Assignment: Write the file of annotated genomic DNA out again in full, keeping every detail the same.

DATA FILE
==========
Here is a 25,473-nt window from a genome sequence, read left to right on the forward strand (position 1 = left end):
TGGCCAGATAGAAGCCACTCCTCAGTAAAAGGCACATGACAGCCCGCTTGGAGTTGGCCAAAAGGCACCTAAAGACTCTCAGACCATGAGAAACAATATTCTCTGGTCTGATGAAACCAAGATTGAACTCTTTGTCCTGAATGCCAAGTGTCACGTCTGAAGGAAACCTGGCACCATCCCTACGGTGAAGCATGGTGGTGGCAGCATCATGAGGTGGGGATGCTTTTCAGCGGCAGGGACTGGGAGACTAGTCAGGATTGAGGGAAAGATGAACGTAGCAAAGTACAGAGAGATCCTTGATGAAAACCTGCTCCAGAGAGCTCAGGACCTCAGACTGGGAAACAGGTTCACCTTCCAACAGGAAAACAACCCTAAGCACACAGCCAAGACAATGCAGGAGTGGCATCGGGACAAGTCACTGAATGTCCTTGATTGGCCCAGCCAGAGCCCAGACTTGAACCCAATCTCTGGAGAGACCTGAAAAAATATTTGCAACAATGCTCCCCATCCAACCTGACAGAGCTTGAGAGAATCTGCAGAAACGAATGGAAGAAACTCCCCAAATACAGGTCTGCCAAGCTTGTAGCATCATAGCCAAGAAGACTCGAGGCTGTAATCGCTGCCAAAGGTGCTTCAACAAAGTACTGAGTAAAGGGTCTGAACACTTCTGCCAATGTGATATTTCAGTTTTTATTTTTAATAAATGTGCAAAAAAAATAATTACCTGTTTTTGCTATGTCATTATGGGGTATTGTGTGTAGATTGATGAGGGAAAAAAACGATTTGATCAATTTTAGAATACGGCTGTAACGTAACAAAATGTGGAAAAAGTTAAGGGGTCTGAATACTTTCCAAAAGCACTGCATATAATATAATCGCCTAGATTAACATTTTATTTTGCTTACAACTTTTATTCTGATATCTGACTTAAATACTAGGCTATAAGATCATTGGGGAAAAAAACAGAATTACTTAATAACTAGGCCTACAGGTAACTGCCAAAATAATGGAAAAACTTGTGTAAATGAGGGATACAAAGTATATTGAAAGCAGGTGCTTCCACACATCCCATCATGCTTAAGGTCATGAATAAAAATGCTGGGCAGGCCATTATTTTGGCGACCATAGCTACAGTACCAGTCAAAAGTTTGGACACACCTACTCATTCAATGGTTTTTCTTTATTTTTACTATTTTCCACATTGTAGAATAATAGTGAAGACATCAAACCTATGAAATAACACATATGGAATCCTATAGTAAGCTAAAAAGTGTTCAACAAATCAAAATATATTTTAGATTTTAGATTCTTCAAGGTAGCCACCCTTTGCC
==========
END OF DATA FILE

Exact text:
Here is a 25,473-nt window from a genome sequence, read left to right on the forward strand (position 1 = left end):
TGGCCAGATAGAAGCCACTCCTCAGTAAAAGGCACATGACAGCCCGCTTGGAGTTGGCCAAAAGGCACCTAAAGACTCTCAGACCATGAGAAACAATATTCTCTGGTCTGATGAAACCAAGATTGAACTCTTTGTCCTGAATGCCAAGTGTCACGTCTGAAGGAAACCTGGCACCATCCCTACGGTGAAGCATGGTGGTGGCAGCATCATGAGGTGGGGATGCTTTTCAGCGGCAGGGACTGGGAGACTAGTCAGGATTGAGGGAAAGATGAACGTAGCAAAGTACAGAGAGATCCTTGATGAAAACCTGCTCCAGAGAGCTCAGGACCTCAGACTGGGAAACAGGTTCACCTTCCAACAGGAAAACAACCCTAAGCACACAGCCAAGACAATGCAGGAGTGGCATCGGGACAAGTCACTGAATGTCCTTGATTGGCCCAGCCAGAGCCCAGACTTGAACCCAATCTCTGGAGAGACCTGAAAAAATATTTGCAACAATGCTCCCCATCCAACCTGACAGAGCTTGAGAGAATCTGCAGAAACGAATGGAAGAAACTCCCCAAATACAGGTCTGCCAAGCTTGTAGCATCATAGCCAAGAAGACTCGAGGCTGTAATCGCTGCCAAAGGTGCTTCAACAAAGTACTGAGTAAAGGGTCTGAACACTTCTGCCAATGTGATATTTCAGTTTTTATTTTTAATAAATGTGCAAAAAAAATAATTACCTGTTTTTGCTATGTCATTATGGGGTATTGTGTGTAGATTGATGAGGGAAAAAAACGATTTGATCAATTTTAGAATACGGCTGTAACGTAACAAAATGTGGAAAAAGTTAAGGGGTCTGAATACTTTCCAAAAGCACTGCATATAATATAATCGCCTAGATTAACATTTTATTTTGCTTACAACTTTTATTCTGATATCTGACTTAAATACTAGGCTATAAGATCATTGGGGAAAAAAACAGAATTACTTAATAACTAGGCCTACAGGTAACTGCCAAAATAATGGAAAAACTTGTGTAAATGAGGGATACAAAGTATATTGAAAGCAGGTGCTTCCACACATCCCATCATGCTTAAGGTCATGAATAAAAATGCTGGGCAGGCCATTATTTTGGCGACCATAGCTACAGTACCAGTCAAAAGTTTGGACACACCTACTCATTCAATGGTTTTTCTTTATTTTTACTATTTTCCACATTGTAGAATAATAGTGAAGACATCAAACCTATGAAATAACACATATGGAATCCTATAGTAAGCTAAAAAGTGTTCAACAAATCAAAATATATTTTAGATTTTAGATTCTTCAAGGTAGCCACCCTTTGCC